A complaint has been filed in a court here accusing RJD supremo Lalu Prasad of defamation for his alleged calumnious remark about the complainant’s “friendship” with Bihar Chief Minister Nitish Kumar at a recent rally. The complaint was filed by Udaykant Mishra, a member of the Bihar Disaster Management Authority, in the court of Patna Chief Judicial Magistrate Om Prakash and is scheduled to be heard tomorrow. Mr. Mishra has assailed Mr. Prasad’s utterances at a rally in Bhagalpur last month. The petitioner said that he has known Mr. Kumar for many decades and the remark was made to defame him. He also alleged that there were attempts to drag his name into the multi-crore Srijan scam, which relates to fraudulent transfer of government money into the account of a Bhagalpur-based NGO. The CBI is probing into the Rs. 1000 crore scam.
Nine months after tabling a Bill in the Assembly, the Assam government has decided to implement the policy of deducting the pay of employees who do not take care of their parents and physically-challenged siblings.The suicide of an elderly couple, abused and neglected by their son, in Sivasagar on July 1 has influenced this decision. The State government will also make changes in the service rules of employees in accordance with the State Population Policy passed last year. This will make people with more than two children ineligible for government jobs and election or nomination to the Panchayat and other local bodies. “The suicide of businessman-theatre producer Rajani Khargharia and his wife was painful. It reminded us of the PRONAM Bill, 2017, that was passed by the Assembly [in September] last year,” Assam Health Minister Himanta Biswa Sarma said on Saturday, warning employees who treat their parents shabbily.PRONAM, which stands for Assam Employees’ Parents Responsibility and Norms for Accountability and Monitoring Bill, aims at “accountability for employees of the State government or any other organisation in Assam in taking care of their parents and divyang (disabled) siblings and in matters connected therewith or incidental thereto.”The purpose of the bill was not to interfere with the private life of State government employees but to ensure that their parents and siblings with disabilities, if neglected, could lodge a complaint with the employee’s department, Mr. Sarma said.Upon receiving the complaint, the department would then deduct 10% of the employee’s monthly salary and give it to their neglected parents and physically-challenged siblings, he said.The government, Mr. Sarma said, would also implement the two-child policy for jobs and elections to local bodies and Panchayats. The policy, passed in the Assembly soon after the PRONAM Bill last year, also proposes to disqualify MLAs ignoring family planning.“In case any MLA from the State flouts the family planning norms, say MLAs having more than two children, he/she may be disqualified from his or her membership and be debarred from contesting polls,” the policy, drafted by the Health & Family Welfare Department, said.Assam was the 12th State in India to come up with such a policy for barring people with more than two children from applying for government jobs, contesting polls, and from housing and other beneficiary schemes.“Assam is facing a dangerous population explosion,” Mr. Sarma had said last year to justify the population policy.According to the 2011 Census, the population of Assam increased from 2.66 crore in 2001 to 3.2 crore, with the decadal growth being 17.07%. Although there was a decline in the decadal growth of population, the rate of increase was at an unsustainable level, the government said.Various minority groups had panned the population policy as being anti-Muslim.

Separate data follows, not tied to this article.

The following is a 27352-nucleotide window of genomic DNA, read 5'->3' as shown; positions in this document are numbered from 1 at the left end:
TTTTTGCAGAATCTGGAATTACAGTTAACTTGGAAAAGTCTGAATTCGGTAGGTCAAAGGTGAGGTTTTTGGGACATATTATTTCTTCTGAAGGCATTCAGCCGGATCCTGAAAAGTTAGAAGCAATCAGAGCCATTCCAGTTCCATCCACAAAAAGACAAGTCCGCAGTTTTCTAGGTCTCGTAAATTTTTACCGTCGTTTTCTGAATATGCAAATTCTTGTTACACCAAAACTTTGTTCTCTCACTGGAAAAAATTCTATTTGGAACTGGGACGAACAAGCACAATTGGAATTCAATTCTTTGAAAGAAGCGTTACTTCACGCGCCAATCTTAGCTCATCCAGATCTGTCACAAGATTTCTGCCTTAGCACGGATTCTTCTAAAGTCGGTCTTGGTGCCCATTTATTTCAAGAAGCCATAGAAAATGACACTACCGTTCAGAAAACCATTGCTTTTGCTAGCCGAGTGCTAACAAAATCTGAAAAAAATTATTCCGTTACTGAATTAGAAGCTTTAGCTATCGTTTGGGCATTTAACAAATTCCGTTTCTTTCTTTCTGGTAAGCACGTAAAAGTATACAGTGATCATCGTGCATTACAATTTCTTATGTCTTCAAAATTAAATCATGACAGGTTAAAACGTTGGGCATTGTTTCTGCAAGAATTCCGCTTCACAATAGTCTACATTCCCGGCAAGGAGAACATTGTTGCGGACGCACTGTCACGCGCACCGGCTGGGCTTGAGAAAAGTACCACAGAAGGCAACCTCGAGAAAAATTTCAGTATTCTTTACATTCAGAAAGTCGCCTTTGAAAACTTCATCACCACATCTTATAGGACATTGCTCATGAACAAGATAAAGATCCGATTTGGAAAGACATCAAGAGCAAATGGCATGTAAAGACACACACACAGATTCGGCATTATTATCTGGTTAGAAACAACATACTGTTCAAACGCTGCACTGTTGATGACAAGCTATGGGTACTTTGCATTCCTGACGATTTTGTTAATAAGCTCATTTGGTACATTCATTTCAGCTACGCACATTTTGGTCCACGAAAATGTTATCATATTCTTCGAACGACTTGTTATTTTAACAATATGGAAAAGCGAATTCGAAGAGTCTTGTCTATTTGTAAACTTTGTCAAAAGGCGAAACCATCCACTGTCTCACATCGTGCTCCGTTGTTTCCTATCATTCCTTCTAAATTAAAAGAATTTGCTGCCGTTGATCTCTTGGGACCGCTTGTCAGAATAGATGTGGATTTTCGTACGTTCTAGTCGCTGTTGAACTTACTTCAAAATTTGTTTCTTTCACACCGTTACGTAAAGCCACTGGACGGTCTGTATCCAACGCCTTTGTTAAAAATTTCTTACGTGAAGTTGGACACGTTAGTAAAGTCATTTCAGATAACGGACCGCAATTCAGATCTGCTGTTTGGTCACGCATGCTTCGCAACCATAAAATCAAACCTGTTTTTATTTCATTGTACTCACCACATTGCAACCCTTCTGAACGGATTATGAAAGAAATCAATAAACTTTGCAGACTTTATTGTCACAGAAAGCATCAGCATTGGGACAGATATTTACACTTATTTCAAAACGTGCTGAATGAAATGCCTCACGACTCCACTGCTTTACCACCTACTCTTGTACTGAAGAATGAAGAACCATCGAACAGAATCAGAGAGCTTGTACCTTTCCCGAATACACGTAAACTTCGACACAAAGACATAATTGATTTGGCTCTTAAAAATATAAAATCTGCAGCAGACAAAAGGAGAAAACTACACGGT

REGINA – A year after a major oil spill along the North Saskatchewan River fouled the water source for three Saskatchewan cities, an environmentalist says the company involved should get more than just “a slap on the wrist.”Peter Prebble with the Saskatchewan Environmental Society says he hopes Husky Energy will be held to account after one of its pipelines leaked 225,000 litres of heavy oil mixed with diluent onto the riverbank near Maidstone, Sask. About 40 per cent of the spill reached the river.The oil plume flowed hundreds of kilometres downstream and forced the cities of North Battleford, Prince Albert and Melfort to shut off their water intakes for almost two months.Saskatchewan’s Ministry of Justice isn’t commenting. It is still reviewing Husky’s response to alarms before the spill to decide whether charges should be laid.“If it was just a matter of deciding on a fine, then I would think it wouldn’t be all that complicated at this point in time,” said Prebble.“If the department is actually working on a larger settlement that involves upgrades to the safety of the oil pipeline system that Husky operates in the province, then that’s something that could take more time,” he said.“If we don’t see that, I’ll be really concerned because Husky is a big company and the fine could just end up being a slap on the wrist.”Husky (TSX:HSE) could face fines of up to $1 million a day under the Environmental Protection Act and $50,000 a day under the Pipelines Act in Saskatchewan.There could also be federal charges under the Fisheries Act, said Dale Marshall, national program manager with the group Environmental Defence.“It remains to be seen whether fines will be levied or not,” said Marshall, noting he would be surprised if they weren’t.Marshall said it often takes more than a year for charges. He suggested they should be laid more quickly “in the interest of accountability and to send a clear message to other pipeline operators and oil companies that these matters are taken seriously and will be dealt with quickly.”Marshall noted it took a couple of years before charges were laid in spills in Alberta.Earlier this month, the Alberta Energy Regulator laid five charges against Nexen Energy (TSX:NXY) for a pipeline spill two years ago that was one of the largest in provincial history.In June 2014, Plains Midstream Canada was fined $1.3 million after pleading guilty to environmental charges related to two spills: one in April 2011 and the other in June 2012.In Saskatchewan, the statute of limitations for charges under The Environmental Management and Protection Act is three years. Marshall couldn’t say why it takes so long.“There’s almost no doubt that if charges are laid, they will be determined through some sort of negotiation with the oil industry. I think that’s almost a given. They’ll have certain charges that will be laid in exchange for a guilty verdict.”Part of the concern in the Husky spill is over how it was reported.The government was first told by a member of the public who spotted oil on the river — not Husky. Government investigators later determined that the leak began July 20, the day before the spill was discovered.They found that the pipeline’s alarms were warning of potential problems and continued until the line was shut down for scheduled maintenance at 7:15 a.m. on July 21.Husky Energy has said pipeline monitoring indicated pressure anomalies at 8 p.m. on July 20 and the company started a shutdown at 6 a.m.Husky’s own investigation determined that the pipeline buckled because of ground movement. The company has said it accepts full responsibility and is using what it learned to improve operations.Prebble said Husky should be required to install the latest spill detection technology, have automatic pipeline shutoff valves and install heavier walled pipes at river crossings.“Those kind of measures are going to be important requirements.”